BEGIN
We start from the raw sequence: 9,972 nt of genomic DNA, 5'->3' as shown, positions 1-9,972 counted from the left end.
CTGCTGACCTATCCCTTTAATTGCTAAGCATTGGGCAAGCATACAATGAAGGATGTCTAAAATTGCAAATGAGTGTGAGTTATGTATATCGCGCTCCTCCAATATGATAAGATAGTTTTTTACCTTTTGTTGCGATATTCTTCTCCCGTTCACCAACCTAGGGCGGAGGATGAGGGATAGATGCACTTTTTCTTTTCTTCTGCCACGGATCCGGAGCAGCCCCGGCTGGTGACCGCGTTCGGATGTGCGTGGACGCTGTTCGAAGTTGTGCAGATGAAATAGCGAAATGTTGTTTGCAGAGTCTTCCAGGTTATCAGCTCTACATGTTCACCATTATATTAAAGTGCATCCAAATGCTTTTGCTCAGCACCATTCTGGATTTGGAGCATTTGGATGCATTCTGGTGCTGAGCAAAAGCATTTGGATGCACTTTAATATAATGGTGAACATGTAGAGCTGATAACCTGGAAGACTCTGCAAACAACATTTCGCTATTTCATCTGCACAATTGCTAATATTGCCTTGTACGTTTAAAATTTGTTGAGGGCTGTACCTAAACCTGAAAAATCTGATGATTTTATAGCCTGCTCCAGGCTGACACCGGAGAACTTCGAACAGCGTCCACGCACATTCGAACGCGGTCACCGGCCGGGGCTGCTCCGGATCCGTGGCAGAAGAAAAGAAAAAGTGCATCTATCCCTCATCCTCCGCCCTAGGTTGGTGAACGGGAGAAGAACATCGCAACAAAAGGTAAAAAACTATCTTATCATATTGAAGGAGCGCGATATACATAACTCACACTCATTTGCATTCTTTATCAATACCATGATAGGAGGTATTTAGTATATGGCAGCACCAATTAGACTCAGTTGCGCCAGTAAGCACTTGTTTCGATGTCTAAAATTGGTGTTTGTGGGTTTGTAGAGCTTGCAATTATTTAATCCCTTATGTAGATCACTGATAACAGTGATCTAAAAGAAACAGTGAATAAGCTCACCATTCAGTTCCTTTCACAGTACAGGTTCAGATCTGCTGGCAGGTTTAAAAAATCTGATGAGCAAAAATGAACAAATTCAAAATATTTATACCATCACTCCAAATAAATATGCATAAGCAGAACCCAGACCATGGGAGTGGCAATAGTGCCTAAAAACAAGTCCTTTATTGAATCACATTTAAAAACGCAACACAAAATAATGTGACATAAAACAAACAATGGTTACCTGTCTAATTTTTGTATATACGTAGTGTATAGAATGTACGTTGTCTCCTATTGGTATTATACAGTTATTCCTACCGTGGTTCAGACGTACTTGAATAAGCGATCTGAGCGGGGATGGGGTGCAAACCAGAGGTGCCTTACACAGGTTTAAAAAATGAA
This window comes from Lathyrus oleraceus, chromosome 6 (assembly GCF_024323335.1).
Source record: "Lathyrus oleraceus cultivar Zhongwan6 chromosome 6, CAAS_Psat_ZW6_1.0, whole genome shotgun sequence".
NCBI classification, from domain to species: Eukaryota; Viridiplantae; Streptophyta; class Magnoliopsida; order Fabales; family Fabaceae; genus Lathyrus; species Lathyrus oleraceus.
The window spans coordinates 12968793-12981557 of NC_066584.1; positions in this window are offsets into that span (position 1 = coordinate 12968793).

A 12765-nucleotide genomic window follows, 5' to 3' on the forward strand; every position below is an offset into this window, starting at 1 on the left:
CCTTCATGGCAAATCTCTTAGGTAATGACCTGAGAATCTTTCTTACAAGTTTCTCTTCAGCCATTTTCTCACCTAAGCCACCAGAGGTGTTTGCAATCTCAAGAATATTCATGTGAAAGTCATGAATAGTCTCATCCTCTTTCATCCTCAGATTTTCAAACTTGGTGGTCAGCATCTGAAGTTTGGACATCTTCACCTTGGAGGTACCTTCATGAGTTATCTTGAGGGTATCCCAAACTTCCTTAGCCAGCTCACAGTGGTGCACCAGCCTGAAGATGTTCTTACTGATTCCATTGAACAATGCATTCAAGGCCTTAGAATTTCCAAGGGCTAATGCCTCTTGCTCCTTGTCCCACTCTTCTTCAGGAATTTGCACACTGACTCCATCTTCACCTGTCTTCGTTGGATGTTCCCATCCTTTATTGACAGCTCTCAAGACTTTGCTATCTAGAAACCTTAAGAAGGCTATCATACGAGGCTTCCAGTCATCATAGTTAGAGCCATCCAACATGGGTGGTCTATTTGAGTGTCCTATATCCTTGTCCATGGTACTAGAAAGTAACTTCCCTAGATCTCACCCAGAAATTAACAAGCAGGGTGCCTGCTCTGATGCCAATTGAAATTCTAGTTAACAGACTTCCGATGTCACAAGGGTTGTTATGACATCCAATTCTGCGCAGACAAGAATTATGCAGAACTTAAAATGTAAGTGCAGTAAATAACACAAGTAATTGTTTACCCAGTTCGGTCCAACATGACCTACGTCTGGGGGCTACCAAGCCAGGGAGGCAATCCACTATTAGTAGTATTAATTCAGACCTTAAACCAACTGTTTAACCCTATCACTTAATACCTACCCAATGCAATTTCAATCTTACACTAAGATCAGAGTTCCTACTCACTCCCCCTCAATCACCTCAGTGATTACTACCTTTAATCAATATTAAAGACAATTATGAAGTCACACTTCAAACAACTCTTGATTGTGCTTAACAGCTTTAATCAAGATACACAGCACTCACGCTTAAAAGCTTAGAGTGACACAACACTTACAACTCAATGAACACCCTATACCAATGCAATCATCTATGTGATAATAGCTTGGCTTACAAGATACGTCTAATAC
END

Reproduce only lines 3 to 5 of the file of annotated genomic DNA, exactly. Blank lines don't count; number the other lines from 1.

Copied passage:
This window comes from Lathyrus oleraceus, chromosome 6 (assembly GCF_024323335.1).
Source record: "Lathyrus oleraceus cultivar Zhongwan6 chromosome 6, CAAS_Psat_ZW6_1.0, whole genome shotgun sequence".
NCBI classification, from domain to species: Eukaryota; Viridiplantae; Streptophyta; class Magnoliopsida; order Fabales; family Fabaceae; genus Lathyrus; species Lathyrus oleraceus.